AIJAC welcomes Victorian Government racial vilification announcement
Sep 2, 2021 | AIJAC staff
The Victorian Government’s announcement of reforms to strengthen anti-racism laws has been welcomed by the Australia/Israel & Jewish Affairs Council (AIJAC).
The statement by Attorney-General Jaclyn Symes and Minister for Multicultural Affairs Ros Spence, in response to the bipartisan Inquiry into Anti-Vilification Protections, which reported in March, outlines an array of extensions and refinements of anti-vilification protections.
“We are pleased to see the Victorian Government has accepted recommendations by that inquiry to make it easier for victims of vilification to seek legal redress in both criminal and civil processes. AIJAC is also pleased the Victorian Government has accepted the Inquiry’s recommendation to establish a criminal offence prohibiting the display of Nazi symbols, including the swastika,” Mark Leibler, AIJAC’s National Chairman, said.
“While the statement today does not specify exactly which of the 36 recommendations the Victorian Government has accepted, AIJAC looks forward to consulting with the Government on its progress towards further combating racism and vilification,” Dr Colin Rubenstein, AIJAC’s Executive Director, added.
“2021 has been a year of heightened antisemitism for Australian Jews and the perpetrators of antisemitism in Australia come from the extremes of our community – neo-Nazis and white supremacist groups, extreme Islamists, and the far-left, who often use Israel or Zionism as a proxy for Jews,” Dr Rubenstein noted.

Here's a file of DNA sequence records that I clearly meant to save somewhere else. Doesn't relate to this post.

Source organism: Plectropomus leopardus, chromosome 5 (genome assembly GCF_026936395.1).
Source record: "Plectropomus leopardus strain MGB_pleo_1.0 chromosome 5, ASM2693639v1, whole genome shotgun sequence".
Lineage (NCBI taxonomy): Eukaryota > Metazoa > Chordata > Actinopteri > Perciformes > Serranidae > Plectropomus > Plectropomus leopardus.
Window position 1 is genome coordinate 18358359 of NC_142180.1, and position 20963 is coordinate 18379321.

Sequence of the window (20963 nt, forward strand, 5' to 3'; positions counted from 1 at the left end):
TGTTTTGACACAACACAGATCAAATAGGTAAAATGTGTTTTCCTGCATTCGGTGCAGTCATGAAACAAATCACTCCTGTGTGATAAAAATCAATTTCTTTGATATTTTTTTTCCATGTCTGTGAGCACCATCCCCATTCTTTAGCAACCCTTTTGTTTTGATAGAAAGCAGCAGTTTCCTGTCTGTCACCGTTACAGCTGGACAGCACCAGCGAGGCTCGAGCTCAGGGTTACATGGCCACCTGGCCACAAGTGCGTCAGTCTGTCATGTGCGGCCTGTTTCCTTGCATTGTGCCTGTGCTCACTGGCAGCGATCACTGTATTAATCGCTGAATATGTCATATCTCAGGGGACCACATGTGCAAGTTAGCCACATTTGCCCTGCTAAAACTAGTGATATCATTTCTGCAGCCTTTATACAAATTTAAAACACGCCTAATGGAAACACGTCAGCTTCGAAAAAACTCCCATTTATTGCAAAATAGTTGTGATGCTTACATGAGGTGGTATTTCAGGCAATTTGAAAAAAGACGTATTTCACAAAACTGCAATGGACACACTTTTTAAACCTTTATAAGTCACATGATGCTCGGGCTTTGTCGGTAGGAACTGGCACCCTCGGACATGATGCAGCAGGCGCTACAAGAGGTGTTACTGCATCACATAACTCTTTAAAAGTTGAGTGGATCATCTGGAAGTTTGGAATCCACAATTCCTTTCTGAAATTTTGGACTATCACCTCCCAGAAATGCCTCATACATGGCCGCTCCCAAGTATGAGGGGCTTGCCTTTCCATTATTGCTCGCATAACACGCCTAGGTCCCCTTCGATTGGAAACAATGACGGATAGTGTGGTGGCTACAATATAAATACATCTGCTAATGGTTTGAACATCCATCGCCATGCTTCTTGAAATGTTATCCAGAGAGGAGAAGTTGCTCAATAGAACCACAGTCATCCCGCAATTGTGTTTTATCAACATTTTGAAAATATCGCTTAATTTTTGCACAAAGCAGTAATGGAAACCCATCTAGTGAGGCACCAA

“AIJAC is pleased that the Victorian Government’s response seeks to not only improve protections, through mechanisms like the swastika ban, but to also improve opportunities for recourse for those who are abused and attacked,” AIJAC’s Director of International and of Community Affairs, Jeremy Jones said.
“We urge the Victorian Government to consider adopting the International Holocaust Remembrance Alliance (IHRA) Working Definition of Antisemitism as a guide to understanding, identifying and formulating appropriate responses to antisemitism,” Mr Jones added.
“The Victorian Department of Education and Training has already adopted the IHRA definition of antisemitism in its attempt to combat anti-Jewish hate at Victorian schools. Now it is time for the Andrews Government to lead by example and endorse the IHRA definition of antisemitism as a tool for use by the whole of the Government and by relevant community groups, such as the Victorian Equal Opportunity and Human Rights Commission and the Victorian Multicultural Commission”, Mr Jones argued.